The rowing team takes scientific samples, in research projects for scientists at Louisiana State University in Baton Rouge, the University of Washington, and for their alma mater, Puget Sound.

They test for chemicals or bacteria in the water samples and also for tiny bits of plastic, which they scoop up with a net behind the boat.

These very small particles are eaten by birds, fish and wildlife and will eventually kill them, Nathanson said.

There is little or no research on plastics in river water; this study is the first major one, he said. Most of the emphasis to date has been on ocean waters.

Have you caught any fish in that net?

No, Vasatka said, not so far. Fish seem to stay out of the way.

What do you eat?

There is oatmeal with various toppings for breakfast every day, Vasatka said. Lunch is sandwiches, jerky, granola bars and trail mix, and they eat a couple of blocks of cheese. "We need to eat a lot because we exercise so much each day."

Fresh foods are a treat and had to be eaten quickly in hot weather.

Is the water cleaner in Minnesota than in Iowa?

There is more turbidity, or sand and mud, in Iowa waters, but not a difference in terms of litter or trash. The team members noted effects of flooding in the immediate area, which adds to the amount of particles in the water.

Why did you do this trip?

It was a way to challenge himself, Nathanson said. He loves the outdoors and nature and to work in a team setting. The science behind the tests adds meaning to the trip.

The boats rely on human power, and that's what attracted Vasatka, who also talked about interesting conversations she's had with other boaters who stop and talk to the team. "It seemed like an opportunity I couldn't pass up," she said.

Do you take bathroom breaks?

Special cups on the boat are generally used. When it's necessary, the team gets out of the boats on land and covers their waste in sand or dirt, away from public areas.

How do you keep in touch with your family?

There is no cell phone service in Iowa for Vasatka's phone, so she uses a teammate's to call her mother, once a week. Nathanson said they do use the phones to keep in touch, get email messages, and the like.

For example, they make arrangements with local schools for the presentations, and speak to scientists at the participating universities. There is a hefty battery they carry along to recharge the phones.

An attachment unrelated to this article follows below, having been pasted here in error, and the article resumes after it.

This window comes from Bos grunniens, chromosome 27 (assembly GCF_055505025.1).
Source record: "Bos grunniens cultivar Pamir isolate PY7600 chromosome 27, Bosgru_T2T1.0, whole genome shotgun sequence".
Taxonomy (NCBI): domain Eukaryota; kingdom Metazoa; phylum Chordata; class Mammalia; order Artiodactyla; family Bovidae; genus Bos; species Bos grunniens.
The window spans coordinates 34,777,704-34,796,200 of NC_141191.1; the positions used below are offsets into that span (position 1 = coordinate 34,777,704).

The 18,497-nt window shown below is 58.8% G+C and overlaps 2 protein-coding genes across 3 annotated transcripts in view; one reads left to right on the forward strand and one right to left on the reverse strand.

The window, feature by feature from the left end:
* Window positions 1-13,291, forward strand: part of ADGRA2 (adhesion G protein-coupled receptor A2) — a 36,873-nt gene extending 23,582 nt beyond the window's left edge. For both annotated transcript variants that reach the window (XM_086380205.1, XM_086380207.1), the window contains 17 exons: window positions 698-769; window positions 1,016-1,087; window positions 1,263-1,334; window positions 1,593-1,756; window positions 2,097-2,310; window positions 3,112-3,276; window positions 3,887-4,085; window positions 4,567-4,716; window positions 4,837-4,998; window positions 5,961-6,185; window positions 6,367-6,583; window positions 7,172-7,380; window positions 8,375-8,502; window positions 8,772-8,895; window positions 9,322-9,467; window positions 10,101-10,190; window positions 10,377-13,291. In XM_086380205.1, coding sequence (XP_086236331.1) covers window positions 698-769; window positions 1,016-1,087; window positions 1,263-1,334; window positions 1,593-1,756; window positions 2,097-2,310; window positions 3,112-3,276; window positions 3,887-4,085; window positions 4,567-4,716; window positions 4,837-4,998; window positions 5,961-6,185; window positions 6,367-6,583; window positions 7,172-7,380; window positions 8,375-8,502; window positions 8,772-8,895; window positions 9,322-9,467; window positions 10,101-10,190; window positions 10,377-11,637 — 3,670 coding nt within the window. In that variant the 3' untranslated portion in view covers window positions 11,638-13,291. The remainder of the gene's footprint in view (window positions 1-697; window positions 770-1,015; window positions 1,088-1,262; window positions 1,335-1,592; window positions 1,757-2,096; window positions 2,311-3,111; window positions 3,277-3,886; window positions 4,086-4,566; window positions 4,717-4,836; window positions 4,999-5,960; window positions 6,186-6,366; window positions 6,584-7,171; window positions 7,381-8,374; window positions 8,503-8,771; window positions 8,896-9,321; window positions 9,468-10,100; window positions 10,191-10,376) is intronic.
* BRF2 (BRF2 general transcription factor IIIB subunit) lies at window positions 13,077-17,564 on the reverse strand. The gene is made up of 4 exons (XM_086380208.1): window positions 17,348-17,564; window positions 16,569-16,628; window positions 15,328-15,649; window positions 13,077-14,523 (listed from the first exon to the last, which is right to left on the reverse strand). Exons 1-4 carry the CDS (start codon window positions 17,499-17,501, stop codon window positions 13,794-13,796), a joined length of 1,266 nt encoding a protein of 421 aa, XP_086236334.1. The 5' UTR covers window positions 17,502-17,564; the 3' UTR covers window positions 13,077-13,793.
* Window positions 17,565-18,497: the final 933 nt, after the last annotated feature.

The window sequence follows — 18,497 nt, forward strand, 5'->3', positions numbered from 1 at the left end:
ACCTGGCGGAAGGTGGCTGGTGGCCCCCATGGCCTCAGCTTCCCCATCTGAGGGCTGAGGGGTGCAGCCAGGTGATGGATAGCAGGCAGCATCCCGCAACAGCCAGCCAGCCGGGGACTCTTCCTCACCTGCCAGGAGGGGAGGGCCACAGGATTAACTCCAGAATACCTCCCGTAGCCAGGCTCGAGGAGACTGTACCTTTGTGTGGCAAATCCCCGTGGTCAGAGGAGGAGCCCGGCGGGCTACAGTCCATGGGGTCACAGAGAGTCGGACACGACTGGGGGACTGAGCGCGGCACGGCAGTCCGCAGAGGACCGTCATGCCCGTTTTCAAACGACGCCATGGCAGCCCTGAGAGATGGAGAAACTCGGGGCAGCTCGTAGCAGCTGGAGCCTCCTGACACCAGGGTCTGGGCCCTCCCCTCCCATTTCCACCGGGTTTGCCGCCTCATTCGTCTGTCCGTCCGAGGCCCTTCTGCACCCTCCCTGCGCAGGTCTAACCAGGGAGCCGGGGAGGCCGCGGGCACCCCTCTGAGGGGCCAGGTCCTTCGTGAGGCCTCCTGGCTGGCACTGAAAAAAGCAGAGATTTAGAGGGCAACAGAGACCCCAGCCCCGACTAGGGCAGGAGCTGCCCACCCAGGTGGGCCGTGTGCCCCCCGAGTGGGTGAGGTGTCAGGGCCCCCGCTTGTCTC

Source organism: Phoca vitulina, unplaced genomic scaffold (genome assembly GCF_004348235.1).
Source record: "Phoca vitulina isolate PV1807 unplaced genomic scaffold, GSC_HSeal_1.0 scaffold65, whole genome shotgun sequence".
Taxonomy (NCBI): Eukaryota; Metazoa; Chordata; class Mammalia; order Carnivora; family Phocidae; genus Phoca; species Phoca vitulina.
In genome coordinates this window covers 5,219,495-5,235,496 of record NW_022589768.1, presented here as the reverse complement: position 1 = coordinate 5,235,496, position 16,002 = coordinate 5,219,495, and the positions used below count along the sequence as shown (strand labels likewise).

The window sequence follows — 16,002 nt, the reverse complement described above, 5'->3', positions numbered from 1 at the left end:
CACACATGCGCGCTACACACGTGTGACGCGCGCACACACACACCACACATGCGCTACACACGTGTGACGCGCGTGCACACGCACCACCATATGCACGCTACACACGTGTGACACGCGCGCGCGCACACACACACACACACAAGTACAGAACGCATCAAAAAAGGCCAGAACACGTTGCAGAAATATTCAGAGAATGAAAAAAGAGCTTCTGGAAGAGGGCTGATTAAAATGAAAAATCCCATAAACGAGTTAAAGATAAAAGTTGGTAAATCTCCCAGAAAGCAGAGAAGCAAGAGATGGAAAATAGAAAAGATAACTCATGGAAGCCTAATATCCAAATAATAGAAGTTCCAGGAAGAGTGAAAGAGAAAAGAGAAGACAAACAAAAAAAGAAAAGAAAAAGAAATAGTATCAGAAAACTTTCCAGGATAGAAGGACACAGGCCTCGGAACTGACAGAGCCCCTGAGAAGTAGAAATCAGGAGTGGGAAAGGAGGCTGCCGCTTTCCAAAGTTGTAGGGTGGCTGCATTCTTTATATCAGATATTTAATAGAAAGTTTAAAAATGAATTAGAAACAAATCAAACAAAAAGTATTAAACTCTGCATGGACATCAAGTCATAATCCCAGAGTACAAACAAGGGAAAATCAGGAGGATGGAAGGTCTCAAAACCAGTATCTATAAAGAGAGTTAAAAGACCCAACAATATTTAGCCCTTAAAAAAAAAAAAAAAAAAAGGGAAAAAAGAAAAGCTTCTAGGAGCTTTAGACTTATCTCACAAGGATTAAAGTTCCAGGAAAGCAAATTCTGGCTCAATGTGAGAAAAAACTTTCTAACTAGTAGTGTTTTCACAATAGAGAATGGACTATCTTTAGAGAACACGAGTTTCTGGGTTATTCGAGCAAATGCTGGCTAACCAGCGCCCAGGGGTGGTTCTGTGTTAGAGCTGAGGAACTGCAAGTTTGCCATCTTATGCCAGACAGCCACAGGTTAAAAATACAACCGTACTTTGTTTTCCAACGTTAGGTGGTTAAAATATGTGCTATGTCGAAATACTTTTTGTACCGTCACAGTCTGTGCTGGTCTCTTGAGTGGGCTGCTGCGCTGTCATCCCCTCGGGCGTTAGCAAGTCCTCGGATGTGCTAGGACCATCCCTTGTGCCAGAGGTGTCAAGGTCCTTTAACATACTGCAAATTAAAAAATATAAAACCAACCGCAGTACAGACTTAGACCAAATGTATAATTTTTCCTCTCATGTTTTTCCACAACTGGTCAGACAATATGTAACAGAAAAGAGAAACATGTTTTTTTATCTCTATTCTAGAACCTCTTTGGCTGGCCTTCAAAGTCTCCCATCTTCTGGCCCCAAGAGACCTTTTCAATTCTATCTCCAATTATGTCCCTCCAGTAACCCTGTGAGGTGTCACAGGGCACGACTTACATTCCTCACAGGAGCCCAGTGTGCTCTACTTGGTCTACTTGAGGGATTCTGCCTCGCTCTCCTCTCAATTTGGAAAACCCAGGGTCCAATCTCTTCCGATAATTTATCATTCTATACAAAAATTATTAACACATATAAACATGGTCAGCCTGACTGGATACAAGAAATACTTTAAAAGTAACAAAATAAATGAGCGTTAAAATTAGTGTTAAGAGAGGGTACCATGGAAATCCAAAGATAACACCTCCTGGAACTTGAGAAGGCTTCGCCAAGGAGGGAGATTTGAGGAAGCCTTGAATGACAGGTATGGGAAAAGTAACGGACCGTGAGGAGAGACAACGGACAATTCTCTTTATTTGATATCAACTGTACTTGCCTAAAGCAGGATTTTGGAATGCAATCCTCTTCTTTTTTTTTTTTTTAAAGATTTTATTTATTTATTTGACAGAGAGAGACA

Did you get sick?

Nathanson got cellulitis in his elbow to make it swell to twice its size. He went to a doctor to get antibiotics to treat that. A teammate got a thorn in his foot.

Do you ever race the boats?

We did once, Nathanson said. They also listen to music, sometimes.

Do you play video games?

Not on this amazing trip, Nathanson said. There is ample time to observe nature, and natural happenings, Vastaka said, speaking of how they watched a squirrel swim across the river in Minneapolis.

What's the biggest animal you've seen?

Deer, as well as large birds, including bald eagles, wild turkey and turkey vultures.

Do you get out and swim?

Yes, sometimes, Vasatka said. North of Minneapolis, there are no locks-and-dams, and the river is recreational in nature.

"It gets more commercial as we travel south," Nathanson said, adding the commerce will be even more evident as they approach New Orleans and the mouth of the Mississippi.

How do you get started?

The rowers gave the children advice on how to start, if they are interested in the outdoors. They both noted the class members are eight or so years away from doing some of the adult activities.

But when they ask Ross' class if anyone would be interested, someday, in travelling the river, some hands shot up.

"I would love to do this. I love the outdoors and the river," Tyreek Davis said.

The team is about halfway done, completing 1,000 of the 2,320-mile journey. They plan to end on Thanksgiving Day.